Below are a couple examples of how you might program your controller. A key component of these schedules is the use of a cycle and soak method.

  • This involves using two or more short watering cycles, with brief resting times in between, rather than a single long sprinkling time.
  • Many sprinklers apply water more quickly than soil can absorb it. Using multiple short cycles, water from one round of sprinkling can soak in before the next cycle starts.
  • These short cycles should be spaced only an hour or two apart (not split up between morning and evening) in order to obtain deep watering and healthier roots.

For assistance with programming your controller call 541-552-2062.


Biweekly Period Approximate Lawn Water Needs (ET)
(Inches Per Week)(1)
Total Watering Time
Per Week
for Standard Spray Heads(2)
Total Watering Time
Per Week
for Rotary Heads(2)
May 1-15 0.94 38 Minutes 90 Minutes
May 16-31 1.21 48 Minutes 116 Minutes
June 1-15 1.39 56 Minutes 134 Minutes
June 16-30 1.60 64 Minutes 154 Minutes
July 1-15 1.71 68 Minutes 164 Minutes
July 16-31 1.70 68 Minutes 164 Minutes
Aug 1-15 1.49 60 Minutes 144 Minutes
Aug 16-31 1.33 54 Minutes 128 Minutes
Sep 1-15 1.08 44 Minutes 104 Minutes
Sep 16-30 0.85 34 Minutes 82 Minutes

Plant water need is often described as inches of water needed per week. Evapotranspiration (ET) is the sum of evaporation and plant transpiration from the Earth’s land surface to the atmosphere.

(2) These run times are based on an average application rate of 1.5 inches per hour for standard spray heads, and 0.625 inches per hour for rotating sprinklers.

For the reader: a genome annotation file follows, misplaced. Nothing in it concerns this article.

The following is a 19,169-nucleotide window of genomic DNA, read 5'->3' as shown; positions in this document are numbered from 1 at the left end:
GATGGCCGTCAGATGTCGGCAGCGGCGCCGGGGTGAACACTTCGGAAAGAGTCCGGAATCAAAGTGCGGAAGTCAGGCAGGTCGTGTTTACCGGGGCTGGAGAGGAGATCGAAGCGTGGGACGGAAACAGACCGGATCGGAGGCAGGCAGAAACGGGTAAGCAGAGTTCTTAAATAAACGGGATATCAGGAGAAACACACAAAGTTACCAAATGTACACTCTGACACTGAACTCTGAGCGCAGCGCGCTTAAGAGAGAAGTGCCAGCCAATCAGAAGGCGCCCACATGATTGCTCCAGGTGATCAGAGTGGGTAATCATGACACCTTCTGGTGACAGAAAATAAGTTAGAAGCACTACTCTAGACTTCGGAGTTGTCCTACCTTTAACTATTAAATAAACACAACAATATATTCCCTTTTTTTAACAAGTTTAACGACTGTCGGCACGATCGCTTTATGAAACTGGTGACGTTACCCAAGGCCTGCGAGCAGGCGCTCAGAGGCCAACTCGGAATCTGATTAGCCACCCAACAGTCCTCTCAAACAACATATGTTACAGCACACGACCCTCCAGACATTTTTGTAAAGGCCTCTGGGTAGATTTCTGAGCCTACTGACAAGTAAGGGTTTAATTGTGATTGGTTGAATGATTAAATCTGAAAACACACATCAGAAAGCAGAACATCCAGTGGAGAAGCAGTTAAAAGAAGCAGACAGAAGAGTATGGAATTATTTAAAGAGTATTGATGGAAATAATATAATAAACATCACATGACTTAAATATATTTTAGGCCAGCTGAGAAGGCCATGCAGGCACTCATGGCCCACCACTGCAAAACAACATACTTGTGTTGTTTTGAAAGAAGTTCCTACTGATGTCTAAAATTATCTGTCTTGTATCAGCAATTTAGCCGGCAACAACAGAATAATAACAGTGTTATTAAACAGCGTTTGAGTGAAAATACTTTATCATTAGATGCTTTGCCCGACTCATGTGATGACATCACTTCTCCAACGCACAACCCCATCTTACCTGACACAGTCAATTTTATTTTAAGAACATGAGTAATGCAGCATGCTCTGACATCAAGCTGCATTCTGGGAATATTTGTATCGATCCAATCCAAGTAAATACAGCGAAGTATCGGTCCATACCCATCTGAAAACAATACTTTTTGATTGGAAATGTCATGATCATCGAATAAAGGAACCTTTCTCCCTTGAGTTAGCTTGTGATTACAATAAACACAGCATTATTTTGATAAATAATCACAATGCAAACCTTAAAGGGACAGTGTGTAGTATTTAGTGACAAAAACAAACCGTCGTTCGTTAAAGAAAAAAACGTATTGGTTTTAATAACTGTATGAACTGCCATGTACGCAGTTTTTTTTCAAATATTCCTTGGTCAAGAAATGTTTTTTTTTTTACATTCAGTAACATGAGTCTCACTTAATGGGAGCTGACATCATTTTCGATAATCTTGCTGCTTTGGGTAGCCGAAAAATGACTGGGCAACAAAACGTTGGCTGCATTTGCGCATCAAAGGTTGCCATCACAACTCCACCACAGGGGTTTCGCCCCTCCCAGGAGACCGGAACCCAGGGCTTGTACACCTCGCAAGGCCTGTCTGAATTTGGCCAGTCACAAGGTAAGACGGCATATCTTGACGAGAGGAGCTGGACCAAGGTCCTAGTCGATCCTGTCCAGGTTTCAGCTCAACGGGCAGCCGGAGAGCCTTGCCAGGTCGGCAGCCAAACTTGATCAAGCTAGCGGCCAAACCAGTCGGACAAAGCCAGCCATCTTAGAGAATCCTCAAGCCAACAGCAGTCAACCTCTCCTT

SHRUB AND TREE WATERING: The sample schedule above applies only to lawns. Most shrubs and trees prefer deeper, less frequent watering.

The following is a recommendation for determining vegetation water needs:

  • Vegetables: 75-100% of lawn requirement (ET)
  • Shrubs & Perennials: 50-60% of lawn requirement (ET)
  • Waterwise plants: 30-40% of lawn requirement (ET)
  • Trees: Newly planted trees need regular water for up to the first couple of years, while established trees may need only a deep soak or two in summer.

Example water requirement calculation:

Weekly irrigation = 1.70 in. (ET)) / 1.5 (application rate of sprays) x 60 = 68 minutes per week.

You should utilize any City of Ashland recommended schedules as a starting point only. While this proposed schedule is based on long-term weather conditions, actual weather will vary somewhat from averages. Also, water needs vary from site to site according to such factors as vegetation, soil characteristics, slope, and how much sun an area receives.

When making adjustments to your schedule, it is probably best to make modifications a little at a time, and evaluate results before making further adjustments.

For more information on weekly watering schedules call our watering hotline at 541-552-2057.

Drip Irrigation is an ideal alternative for shrub areas. Scheduling drip zones varies according to the size and number of emitters serving various plants. Monitor soil moisture around plants using an inexpensive moisture meter to determine appropriate watering schedules.

Please note:

  • Watering times for rotating sprinklers are different from sprays.
  • Zones that receive shade should be run for less time than areas in full sun.
  • Reduce sprinkling when rain has occurred, especially in spring when showers are common.